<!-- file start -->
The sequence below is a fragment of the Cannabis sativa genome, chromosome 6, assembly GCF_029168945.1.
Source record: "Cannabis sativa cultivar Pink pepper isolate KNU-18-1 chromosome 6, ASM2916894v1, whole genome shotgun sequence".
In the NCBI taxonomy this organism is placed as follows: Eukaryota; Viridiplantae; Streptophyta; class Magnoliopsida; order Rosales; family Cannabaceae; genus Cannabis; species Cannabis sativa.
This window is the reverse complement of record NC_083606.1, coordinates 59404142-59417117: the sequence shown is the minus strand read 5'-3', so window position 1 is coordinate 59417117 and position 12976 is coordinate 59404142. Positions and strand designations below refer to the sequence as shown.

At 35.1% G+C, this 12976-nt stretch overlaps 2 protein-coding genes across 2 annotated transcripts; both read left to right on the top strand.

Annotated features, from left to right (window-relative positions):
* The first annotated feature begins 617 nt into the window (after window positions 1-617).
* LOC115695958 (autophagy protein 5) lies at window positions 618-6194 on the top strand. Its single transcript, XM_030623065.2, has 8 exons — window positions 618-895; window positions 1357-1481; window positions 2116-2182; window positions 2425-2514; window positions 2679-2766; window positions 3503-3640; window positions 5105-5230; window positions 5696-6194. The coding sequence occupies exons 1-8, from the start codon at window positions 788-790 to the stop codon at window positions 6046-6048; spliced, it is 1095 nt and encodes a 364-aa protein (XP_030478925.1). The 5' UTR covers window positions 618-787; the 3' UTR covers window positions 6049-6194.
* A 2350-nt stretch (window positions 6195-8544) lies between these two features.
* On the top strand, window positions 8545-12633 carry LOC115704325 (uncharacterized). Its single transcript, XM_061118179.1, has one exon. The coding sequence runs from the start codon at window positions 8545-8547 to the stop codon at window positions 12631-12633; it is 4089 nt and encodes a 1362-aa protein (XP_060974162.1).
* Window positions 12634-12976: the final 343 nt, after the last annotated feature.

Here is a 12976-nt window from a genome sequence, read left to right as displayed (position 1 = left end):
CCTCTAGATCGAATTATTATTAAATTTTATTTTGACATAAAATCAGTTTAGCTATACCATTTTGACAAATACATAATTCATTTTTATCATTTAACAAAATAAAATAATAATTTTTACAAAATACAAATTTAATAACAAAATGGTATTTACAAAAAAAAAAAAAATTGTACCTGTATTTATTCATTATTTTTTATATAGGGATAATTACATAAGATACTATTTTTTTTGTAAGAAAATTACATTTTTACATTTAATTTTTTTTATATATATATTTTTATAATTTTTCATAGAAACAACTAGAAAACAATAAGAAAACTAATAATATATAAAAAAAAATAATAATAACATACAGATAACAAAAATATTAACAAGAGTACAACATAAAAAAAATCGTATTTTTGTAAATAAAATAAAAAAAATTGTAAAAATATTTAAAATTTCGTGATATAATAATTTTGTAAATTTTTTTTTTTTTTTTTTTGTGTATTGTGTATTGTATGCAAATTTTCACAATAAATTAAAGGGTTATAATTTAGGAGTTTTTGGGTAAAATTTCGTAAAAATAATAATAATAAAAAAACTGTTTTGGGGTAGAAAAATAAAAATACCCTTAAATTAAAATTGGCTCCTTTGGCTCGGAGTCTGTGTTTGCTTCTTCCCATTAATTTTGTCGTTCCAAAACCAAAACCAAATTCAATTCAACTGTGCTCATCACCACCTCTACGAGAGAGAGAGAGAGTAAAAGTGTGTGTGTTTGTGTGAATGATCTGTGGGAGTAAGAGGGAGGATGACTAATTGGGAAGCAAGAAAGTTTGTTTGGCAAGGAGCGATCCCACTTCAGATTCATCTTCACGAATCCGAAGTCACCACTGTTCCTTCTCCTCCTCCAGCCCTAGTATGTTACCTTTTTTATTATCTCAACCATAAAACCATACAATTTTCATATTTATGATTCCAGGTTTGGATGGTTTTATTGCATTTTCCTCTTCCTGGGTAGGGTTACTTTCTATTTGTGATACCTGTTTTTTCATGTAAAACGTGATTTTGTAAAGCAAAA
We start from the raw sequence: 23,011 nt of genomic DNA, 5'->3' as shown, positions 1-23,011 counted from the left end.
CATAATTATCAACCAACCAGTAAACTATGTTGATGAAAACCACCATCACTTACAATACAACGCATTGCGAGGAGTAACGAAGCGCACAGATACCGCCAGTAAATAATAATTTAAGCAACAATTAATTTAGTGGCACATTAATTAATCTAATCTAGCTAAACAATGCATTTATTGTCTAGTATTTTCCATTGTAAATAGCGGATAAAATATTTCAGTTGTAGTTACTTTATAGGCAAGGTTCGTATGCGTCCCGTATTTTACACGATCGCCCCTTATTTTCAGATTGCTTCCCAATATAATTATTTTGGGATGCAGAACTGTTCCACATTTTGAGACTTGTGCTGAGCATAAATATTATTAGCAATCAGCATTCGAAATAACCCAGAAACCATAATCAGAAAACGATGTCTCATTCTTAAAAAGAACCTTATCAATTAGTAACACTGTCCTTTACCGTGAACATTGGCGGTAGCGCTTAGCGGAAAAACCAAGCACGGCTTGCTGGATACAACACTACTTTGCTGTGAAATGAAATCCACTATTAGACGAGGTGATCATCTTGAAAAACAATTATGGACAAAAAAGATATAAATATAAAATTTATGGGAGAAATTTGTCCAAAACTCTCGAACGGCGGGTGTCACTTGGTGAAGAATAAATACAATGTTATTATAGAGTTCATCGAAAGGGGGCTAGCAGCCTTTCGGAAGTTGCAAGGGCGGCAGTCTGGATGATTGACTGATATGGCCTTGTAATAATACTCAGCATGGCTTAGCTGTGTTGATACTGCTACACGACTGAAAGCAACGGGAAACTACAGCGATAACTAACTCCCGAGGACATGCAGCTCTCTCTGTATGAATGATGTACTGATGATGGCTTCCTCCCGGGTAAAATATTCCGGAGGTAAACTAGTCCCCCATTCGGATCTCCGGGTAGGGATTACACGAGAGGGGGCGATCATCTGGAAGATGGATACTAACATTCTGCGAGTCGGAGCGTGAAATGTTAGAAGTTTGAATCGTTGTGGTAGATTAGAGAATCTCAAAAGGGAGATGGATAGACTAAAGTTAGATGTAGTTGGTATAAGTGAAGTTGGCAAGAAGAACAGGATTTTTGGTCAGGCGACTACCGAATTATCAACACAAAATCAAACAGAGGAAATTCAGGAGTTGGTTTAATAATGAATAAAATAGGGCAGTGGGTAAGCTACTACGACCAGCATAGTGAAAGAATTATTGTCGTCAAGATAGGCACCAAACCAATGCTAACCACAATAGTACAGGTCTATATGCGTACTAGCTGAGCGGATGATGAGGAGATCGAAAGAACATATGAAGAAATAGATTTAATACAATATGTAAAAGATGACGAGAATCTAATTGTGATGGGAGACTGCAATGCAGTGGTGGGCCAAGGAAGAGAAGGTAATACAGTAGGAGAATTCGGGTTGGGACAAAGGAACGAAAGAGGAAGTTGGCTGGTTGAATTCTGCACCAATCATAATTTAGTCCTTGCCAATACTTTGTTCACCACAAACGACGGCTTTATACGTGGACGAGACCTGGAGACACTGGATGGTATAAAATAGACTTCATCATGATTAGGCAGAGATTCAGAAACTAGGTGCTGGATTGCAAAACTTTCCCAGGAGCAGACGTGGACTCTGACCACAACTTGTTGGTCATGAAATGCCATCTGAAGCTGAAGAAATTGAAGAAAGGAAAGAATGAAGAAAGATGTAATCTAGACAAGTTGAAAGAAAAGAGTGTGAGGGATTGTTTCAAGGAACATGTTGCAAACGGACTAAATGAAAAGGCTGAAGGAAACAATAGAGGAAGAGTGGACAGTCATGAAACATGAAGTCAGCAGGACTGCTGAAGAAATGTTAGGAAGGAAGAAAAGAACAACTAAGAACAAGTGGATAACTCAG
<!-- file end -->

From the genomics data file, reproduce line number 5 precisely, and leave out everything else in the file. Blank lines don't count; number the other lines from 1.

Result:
At 35.1% G+C, this 12976-nt stretch overlaps 2 protein-coding genes across 2 annotated transcripts; both read left to right on the top strand.